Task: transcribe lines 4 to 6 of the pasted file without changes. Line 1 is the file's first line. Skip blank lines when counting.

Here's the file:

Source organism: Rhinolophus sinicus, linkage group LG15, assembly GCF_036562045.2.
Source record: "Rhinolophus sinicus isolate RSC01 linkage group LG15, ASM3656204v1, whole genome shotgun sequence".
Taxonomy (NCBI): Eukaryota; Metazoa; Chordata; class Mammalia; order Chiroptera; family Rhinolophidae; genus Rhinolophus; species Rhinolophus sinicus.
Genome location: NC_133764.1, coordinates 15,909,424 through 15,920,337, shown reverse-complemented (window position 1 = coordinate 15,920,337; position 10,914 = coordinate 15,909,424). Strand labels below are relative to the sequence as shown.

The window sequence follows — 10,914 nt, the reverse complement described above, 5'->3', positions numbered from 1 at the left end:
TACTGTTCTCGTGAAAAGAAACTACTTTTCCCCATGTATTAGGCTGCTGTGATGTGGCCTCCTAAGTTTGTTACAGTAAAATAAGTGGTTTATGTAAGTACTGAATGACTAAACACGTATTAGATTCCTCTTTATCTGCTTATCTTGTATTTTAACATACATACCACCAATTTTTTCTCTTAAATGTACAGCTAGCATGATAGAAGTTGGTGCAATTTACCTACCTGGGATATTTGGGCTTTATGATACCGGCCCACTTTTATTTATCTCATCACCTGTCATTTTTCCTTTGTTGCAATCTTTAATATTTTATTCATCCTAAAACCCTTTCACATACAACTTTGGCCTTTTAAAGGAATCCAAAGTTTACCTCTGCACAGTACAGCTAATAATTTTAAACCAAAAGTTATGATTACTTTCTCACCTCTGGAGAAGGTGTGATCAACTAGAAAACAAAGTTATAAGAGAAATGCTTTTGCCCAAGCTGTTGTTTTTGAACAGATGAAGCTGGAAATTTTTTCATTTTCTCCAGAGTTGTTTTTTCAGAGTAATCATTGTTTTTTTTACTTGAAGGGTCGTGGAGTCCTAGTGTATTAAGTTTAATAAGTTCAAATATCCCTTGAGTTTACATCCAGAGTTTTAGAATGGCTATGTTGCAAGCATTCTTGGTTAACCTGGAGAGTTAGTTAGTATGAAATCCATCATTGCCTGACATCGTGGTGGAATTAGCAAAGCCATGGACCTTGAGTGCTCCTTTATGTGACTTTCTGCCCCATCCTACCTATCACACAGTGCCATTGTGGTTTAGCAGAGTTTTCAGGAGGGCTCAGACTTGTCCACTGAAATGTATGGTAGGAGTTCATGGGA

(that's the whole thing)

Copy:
Genome location: NC_133764.1, coordinates 15,909,424 through 15,920,337, shown reverse-complemented (window position 1 = coordinate 15,920,337; position 10,914 = coordinate 15,909,424). Strand labels below are relative to the sequence as shown.

The window sequence follows — 10,914 nt, the reverse complement described above, 5'->3', positions numbered from 1 at the left end:
TACTGTTCTCGTGAAAAGAAACTACTTTTCCCCATGTATTAGGCTGCTGTGATGTGGCCTCCTAAGTTTGTTACAGTAAAATAAGTGGTTTATGTAAGTACTGAATGACTAAACACGTATTAGATTCCTCTTTATCTGCTTATCTTGTATTTTAACATACATACCACCAATTTTTTCTCTTAAATGTACAGCTAGCATGATAGAAGTTGGTGCAATTTACCTACCTGGGATATTTGGGCTTTATGATACCGGCCCACTTTTATTTATCTCATCACCTGTCATTTTTCCTTTGTTGCAATCTTTAATATTTTATTCATCCTAAAACCCTTTCACATACAACTTTGGCCTTTTAAAGGAATCCAAAGTTTACCTCTGCACAGTACAGCTAATAATTTTAAACCAAAAGTTATGATTACTTTCTCACCTCTGGAGAAGGTGTGATCAACTAGAAAACAAAGTTATAAGAGAAATGCTTTTGCCCAAGCTGTTGTTTTTGAACAGATGAAGCTGGAAATTTTTTCATTTTCTCCAGAGTTGTTTTTTCAGAGTAATCATTGTTTTTTTTACTTGAAGGGTCGTGGAGTCCTAGTGTATTAAGTTTAATAAGTTCAAATATCCCTTGAGTTTACATCCAGAGTTTTAGAATGGCTATGTTGCAAGCATTCTTGGTTAACCTGGAGAGTTAGTTAGTATGAAATCCATCATTGCCTGACATCGTGGTGGAATTAGCAAAGCCATGGACCTTGAGTGCTCCTTTATGTGACTTTCTGCCCCATCCTACCTATCACACAGTGCCATTGTGGTTTAGCAGAGTTTTCAGGAGGGCTCAGACTTGTCCACTGAAATGTATGGTAGGAGTTCATGGGA